Root Causes Of The Financial Crisis: A Primer

Commentary, Housing Affordability, Wendell Cox

It is not yet clear whether we stand at the start of a long fiscal crisis or one that will pass relatively quickly, like most other post-World War II recessions. The full extent will only become obvious in the years to come. But if we want to avoid future deep financial meltdowns of this or even greater magnitude, we must address the root causes.

In my estimation two critical and related factors created the current crisis. First, profligate lending which allowed many people to buy overpriced properties that they could not, in reality, afford. Second, the existence of excessive land use regulation which helped drive prices up in many of the most impacted markets.

Profligate lending all by itself would not likely have produced the financial crisis. It took a toxic connection with excessive land-use regulation. In some metropolitan markets, land use restrictions, such as urban growth boundaries, building moratoria and large areas made off-limits to development propelled house prices to unprecedented levels, leading to severely higher mortgage exposures. On the other hand, where land regulation was not so severe, in the traditionally regulated markets, such as in Texas, Georgia and much of the US Midwest and South there were only modest increases in relative house prices. If the increase in mortgage exposures around the country had been on the order of those sustained in traditionally regulated markets, the financial losses would have been far less. Here is a primer on the process:

    The International Financial Crisis Started with Losses in the US Housing Market: There is general agreement that the US housing bubble was the proximate cause for the most severe financial crisis (in the US) since the Great Depression. This crisis has spread to other parts of the world, if for no other reason than the huge size of the American economy.

    Root Cause #1 (Macro-Economic): Profligate Lending Led to Losses: Profligate lending, a macro-economic factor, occurred throughout all markets in the United States. The greater availability of mortgage funding predictably led to greater demand for housing, as people who could not have previously qualified for credit received loans (“subprime” borrowers) and others qualified for loans far larger than they could have secured in the past (“prime” borrowers). When over-stretched, subprime and prime borrowers were unable to make their mortgage payments, the delinquency and foreclosure rates could not be absorbed by the lenders (and those which held or bought the “toxic” paper). This undermined the mortgage market, leading to the failures of firms like Bear Stearns and Lehman Brothers and the virtual failures of Fannie Mae and Freddie Mac. In this era of interconnected markets, this unprecedented reversal reverberated around the world.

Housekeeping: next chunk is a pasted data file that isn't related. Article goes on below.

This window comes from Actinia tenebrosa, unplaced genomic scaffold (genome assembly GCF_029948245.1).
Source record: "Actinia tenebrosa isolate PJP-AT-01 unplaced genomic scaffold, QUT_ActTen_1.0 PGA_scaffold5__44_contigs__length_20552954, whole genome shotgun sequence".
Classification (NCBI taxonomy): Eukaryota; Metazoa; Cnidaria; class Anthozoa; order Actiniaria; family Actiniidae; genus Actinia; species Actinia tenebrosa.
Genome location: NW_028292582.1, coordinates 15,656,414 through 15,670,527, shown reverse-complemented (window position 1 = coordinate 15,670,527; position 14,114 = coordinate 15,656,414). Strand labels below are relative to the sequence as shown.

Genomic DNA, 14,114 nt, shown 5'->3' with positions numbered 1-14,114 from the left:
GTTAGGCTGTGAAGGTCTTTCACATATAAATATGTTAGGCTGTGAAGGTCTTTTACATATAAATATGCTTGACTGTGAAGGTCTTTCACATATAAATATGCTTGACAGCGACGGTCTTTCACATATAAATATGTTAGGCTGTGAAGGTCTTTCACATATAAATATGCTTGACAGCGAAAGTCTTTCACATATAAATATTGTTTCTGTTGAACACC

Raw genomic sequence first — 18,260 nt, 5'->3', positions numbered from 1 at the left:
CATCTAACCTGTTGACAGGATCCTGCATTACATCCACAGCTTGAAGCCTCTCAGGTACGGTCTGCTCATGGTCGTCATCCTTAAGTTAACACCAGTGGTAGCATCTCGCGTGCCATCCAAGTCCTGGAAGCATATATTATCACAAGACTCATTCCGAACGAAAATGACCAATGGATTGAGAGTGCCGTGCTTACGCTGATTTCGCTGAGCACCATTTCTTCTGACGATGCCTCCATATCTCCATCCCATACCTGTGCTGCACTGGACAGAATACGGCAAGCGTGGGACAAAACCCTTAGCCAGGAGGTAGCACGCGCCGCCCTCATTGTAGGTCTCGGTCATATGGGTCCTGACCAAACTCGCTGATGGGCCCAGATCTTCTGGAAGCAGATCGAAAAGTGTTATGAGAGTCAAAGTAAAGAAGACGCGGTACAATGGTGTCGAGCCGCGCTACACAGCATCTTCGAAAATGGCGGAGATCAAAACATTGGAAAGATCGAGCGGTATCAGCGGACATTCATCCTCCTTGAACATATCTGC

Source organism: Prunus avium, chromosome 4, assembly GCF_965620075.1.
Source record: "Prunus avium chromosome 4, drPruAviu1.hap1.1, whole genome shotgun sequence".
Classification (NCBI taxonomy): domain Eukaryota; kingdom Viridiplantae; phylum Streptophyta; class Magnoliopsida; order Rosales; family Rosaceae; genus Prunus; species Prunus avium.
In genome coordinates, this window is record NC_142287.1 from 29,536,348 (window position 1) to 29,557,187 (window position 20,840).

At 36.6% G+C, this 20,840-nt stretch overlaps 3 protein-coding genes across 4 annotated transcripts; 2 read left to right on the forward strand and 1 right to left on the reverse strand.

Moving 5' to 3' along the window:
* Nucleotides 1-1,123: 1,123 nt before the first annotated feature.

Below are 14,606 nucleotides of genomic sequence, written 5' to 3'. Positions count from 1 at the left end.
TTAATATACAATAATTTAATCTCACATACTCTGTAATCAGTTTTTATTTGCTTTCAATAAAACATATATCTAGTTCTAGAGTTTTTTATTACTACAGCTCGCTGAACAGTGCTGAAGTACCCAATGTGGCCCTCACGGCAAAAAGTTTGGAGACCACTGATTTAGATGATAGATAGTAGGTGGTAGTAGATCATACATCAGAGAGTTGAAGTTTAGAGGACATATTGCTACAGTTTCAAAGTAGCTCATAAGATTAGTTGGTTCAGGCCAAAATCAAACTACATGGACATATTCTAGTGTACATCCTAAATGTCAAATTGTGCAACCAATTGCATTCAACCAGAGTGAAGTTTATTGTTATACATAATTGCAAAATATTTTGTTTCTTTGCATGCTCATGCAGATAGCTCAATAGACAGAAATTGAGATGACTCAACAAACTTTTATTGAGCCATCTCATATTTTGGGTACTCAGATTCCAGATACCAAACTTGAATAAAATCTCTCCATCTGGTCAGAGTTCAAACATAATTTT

Root Cause #2 (Micro-Economic): Excessive Land Use Regulation Exacerbated Losses: Profligate lending increased the demand for housing. This demand, however, produced far different results in different metropolitan areas, depending in large part upon the micro-economic factor of land use regulation. In some metropolitan markets, land use restrictions propelled prices and led to severely higher mortgage exposures. On the other hand, where land regulation was not so severe, in the traditionally regulated markets, there were only modest increases in relative house prices. If the increase in mortgage exposures around the country had been on the order of those sustained in traditionally regulated markets, the financial losses would have been far less. This “two-Americas” nature of the housing bubble was noted by Nobel Laureate Paul Krugman more than three years ago. Krugman noted that the US housing bubble was concentrated in areas with stronger land use regulation. Indeed, the housing bubble is by no means pervasive. Krugman and others have identified the single identifiable difference. The bubble – the largest relative housing price increases – occurred in metropolitan markets that have strong restrictions on land use (called “smart growth,” “urban consolidation,” or “compact city” policy). Metropolitan markets that have the more liberal and traditional land use regulation experienced little relative increase in housing prices. Unlike the more strongly regulated markets, the traditionally regulated markets permitted a normal supply response to the higher market demand created by the profligate lending. This disparate price performance is evidence of a well established principle of economics in operation – that shortages and rationing lead to higher prices.